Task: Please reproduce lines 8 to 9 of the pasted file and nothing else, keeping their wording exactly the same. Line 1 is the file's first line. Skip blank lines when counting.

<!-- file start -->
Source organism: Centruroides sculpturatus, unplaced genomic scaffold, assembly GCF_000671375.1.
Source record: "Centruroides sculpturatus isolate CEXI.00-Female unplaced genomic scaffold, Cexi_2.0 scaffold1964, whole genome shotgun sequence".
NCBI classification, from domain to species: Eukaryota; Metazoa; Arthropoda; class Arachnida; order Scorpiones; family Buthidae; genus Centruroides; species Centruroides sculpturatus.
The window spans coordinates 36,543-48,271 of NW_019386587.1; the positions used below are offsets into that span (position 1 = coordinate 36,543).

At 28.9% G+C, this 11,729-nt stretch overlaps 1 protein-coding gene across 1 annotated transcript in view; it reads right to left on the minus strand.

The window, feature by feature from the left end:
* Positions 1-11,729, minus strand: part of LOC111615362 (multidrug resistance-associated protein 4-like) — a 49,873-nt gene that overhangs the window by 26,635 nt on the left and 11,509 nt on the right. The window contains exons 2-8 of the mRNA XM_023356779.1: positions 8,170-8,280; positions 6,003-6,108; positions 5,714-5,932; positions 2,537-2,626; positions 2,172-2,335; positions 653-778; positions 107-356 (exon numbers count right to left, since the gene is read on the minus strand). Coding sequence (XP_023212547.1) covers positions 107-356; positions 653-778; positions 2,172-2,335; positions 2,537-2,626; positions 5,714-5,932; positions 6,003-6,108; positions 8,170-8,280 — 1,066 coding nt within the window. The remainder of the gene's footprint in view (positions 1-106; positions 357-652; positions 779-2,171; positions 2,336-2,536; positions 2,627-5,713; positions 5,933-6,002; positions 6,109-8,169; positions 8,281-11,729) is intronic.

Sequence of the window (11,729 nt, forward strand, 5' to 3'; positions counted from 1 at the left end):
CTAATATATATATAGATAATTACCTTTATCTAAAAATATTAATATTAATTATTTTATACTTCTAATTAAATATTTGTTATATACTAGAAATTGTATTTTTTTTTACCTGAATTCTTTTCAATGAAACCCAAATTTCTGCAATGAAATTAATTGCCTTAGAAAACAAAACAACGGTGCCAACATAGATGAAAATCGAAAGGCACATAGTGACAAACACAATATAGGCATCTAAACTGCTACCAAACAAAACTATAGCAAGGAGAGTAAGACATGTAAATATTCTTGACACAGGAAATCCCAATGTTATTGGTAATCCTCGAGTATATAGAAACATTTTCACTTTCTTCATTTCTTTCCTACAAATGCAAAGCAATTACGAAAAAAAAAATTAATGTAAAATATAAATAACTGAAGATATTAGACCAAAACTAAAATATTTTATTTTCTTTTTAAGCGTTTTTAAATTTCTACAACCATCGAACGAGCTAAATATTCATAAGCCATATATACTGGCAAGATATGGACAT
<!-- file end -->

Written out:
Sequence of the window (11,729 nt, forward strand, 5' to 3'; positions counted from 1 at the left end):
CTAATATATATATAGATAATTACCTTTATCTAAAAATATTAATATTAATTATTTTATACTTCTAATTAAATATTTGTTATATACTAGAAATTGTATTTTTTTTTACCTGAATTCTTTTCAATGAAACCCAAATTTCTGCAATGAAATTAATTGCCTTAGAAAACAAAACAACGGTGCCAACATAGATGAAAATCGAAAGGCACATAGTGACAAACACAATATAGGCATCTAAACTGCTACCAAACAAAACTATAGCAAGGAGAGTAAGACATGTAAATATTCTTGACACAGGAAATCCCAATGTTATTGGTAATCCTCGAGTATATAGAAACATTTTCACTTTCTTCATTTCTTTCCTACAAATGCAAAGCAATTACGAAAAAAAAAATTAATGTAAAATATAAATAACTGAAGATATTAGACCAAAACTAAAATATTTTATTTTCTTTTTAAGCGTTTTTAAATTTCTACAACCATCGAACGAGCTAAATATTCATAAGCCATATATACTGGCAAGATATGGACAT